Image: Tina Tiller
Image: Tina Tiller

PartnersDecember 18, 2023

An economic review of 2023

Image: Tina Tiller
Image: Tina Tiller

Record high migration in 2023 has had an impact on rent, inflation, interest rates and house prices. What will this all mean for 2024? Kiwibank’s economists break it down.

The year 2023 has been tough. From bank failures in the Wild West, to conflict in the Middle East and cyclones in the South Pacific. Headlines from every corner of the globe have kept us on the edge of our seats. But as we wave ka kite to 2023, we look to what 2024 might bring. It’s that time of the year when we sharpen our pencils, pull out the darts, dust off the crystal ball, and pray to the economic gods. They never answer. But it’s a healthy exercise to step back and refine our view into next year. And we continue to see the current economic climate as particularly awkward for many businesses and households (read Kiwibank’s full 2024 Outlook note here).

The RBNZ is engineering a sharp slowdown. They want inflation back to 2%. But at 5.6%, there is still a long way to go. The full force of the last two years of monetary policy tightening is still working its way through the economy. Monetary policy works with long lags. But most of the impact has hit households and businesses. Household budgets are being stretched. And businesses now worry more about demand for their product or service, as well as costs. On top of the rapid rise in interest rates, high rates of inflation have slashed household purchasing power, and falling house prices have dented confidence and the “wealth effect”. But it’s not all bad news…

The biggest development this year happened at the border. Evidently, Aotearoa is the place to be. Tourists are returning by plane and by ship, and migrants are arriving in droves. In fact, 2023 can be crowned the year of migration. In the last 12 months (to October), we have imported a net 128k permanent and long-term migrants – that is the largest net inflow by a long shot. But the impact of surging migration is two-sided. On the helpful side, the influx of youthful migrant workers is expanding the labour force and dampening wage pressure. The disinflationary force is especially strong given the tightness in the labour market to begin with. Employers have been starved of workers. But our surging migration is helping to satisfy appetites, quickly. The labour market is softening, at a time when the demand for workers is starting to ease. Businesses are more cautious than they were a year ago.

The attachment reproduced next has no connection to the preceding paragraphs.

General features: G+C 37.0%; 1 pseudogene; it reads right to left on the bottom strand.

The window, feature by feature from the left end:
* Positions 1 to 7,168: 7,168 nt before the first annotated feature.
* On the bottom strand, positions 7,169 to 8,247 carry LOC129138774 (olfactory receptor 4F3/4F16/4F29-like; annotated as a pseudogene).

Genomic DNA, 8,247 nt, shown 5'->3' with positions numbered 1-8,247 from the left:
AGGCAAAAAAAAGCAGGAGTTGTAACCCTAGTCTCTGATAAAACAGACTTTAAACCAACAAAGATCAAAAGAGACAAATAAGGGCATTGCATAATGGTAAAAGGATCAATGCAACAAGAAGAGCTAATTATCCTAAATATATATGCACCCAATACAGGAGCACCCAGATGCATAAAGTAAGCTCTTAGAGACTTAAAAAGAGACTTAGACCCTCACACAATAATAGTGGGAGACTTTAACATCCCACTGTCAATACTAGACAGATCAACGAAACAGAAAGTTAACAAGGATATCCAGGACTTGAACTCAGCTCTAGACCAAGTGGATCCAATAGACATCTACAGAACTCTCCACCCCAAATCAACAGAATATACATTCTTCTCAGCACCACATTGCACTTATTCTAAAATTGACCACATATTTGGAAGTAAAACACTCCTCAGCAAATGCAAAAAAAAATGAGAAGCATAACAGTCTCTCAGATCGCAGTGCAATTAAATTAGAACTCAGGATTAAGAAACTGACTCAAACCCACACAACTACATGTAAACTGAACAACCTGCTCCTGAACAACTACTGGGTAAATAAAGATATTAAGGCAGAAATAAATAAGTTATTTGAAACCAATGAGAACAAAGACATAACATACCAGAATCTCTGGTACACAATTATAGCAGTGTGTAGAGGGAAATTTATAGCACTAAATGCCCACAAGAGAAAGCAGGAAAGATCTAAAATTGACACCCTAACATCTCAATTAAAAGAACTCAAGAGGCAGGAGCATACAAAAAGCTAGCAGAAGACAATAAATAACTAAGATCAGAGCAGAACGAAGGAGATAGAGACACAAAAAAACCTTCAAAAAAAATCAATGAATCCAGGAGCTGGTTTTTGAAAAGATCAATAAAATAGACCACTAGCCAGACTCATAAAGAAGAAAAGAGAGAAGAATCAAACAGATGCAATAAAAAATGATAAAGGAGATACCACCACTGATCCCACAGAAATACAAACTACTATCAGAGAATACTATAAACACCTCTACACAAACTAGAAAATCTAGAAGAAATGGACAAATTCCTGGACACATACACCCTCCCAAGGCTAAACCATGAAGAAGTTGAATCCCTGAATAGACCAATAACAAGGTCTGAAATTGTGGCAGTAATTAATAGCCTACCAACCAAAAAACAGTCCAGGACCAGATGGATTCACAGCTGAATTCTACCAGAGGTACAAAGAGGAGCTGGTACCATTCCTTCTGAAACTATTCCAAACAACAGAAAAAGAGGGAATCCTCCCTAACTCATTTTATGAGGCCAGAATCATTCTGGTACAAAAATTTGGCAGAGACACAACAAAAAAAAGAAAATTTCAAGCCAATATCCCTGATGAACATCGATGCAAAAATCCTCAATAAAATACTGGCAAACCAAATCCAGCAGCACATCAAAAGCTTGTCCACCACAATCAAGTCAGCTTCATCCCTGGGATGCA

But on the other side of the migration coin, more people means more demand – including housing. It’s been a wild ride for Kiwi property (read Kiwibank’s housing note here for some killer one-liners for the great summer BBQ debate). House prices are more likely to rise than fall next year, for the right and wrong reasons. The surge in migration will play a big role. The demand/supply imbalance will worsen. The surge in migration and the loss of dwellings at high risk of climate change will only exacerbate the housing shortage. The new government will play a big role. Because the “promised” reintroduction of interest deductibility, shortening the Brightline test timeline, and possible watering down of the CCCFA, will entice investors. Any added infrastructure spend or incentives for new builds will also be welcomed. Interest rates will also play a large role, eventually. We think rates will fall in 2024. But buyer beware: The RBNZ is threatening to hike again. So there may be a lift near-term. Our best guess is house prices will rise by 5-to-7% next year. Call it 6% to sound precise.

The migration-induced boost to our team of five million – actually, make that 5.3 million – has also led us to upgrade our projections for Kiwi economic output. We still see the economy pulling into the slow lane in 2024. Our models warn of a double-dip recession. We recorded the first dip over summer last year, and we are likely to record the second over summer this year. The downturn we now expect is one of shorter duration and shallower magnitude than we thought six months ago. But make no mistake, the economy is weakening under the weight of the RBNZ’s heavy hand. If we consider periods of (effectively) no growth in 2024, then we expect about 12-straight months of soft activity. And for the average Kiwi on the street, the shallow recession will feel worse than the migrant-inflated figures suggest. Because with more people at the party, their slice of the economic pavlova is shrinking. 

When it comes to forecasting, it is as much an art as it is a science. But the way our models read the tea leaves, 2024 will be the year of the slowdown. Households will continue to feel the pinch. And businesses will continue to put out fires as order books shrink, costs inhibit and profitability shrivels. Downbeat employment and investment intentions of many businesses speak volumes. But the slowdown is a necessary one. At the of the day, it’s all about inflation and getting back to 2%. We’re making encouraging progress. We’ve seen inflation fall from the 7.3% peak to 5.6%. And we expect it to have a 4%-handle by year end 2023. For inflation to fall from the 7s into the 6s, 5s and now the 4s – that’s quite the psychological shift. And as we inch closer to the RBNZ’s target, we inch closer to flipping the last page of the chapter on rate hikes. The easing cycle (rate cuts) should begin soon. This time, we hope the economic gods are listening.

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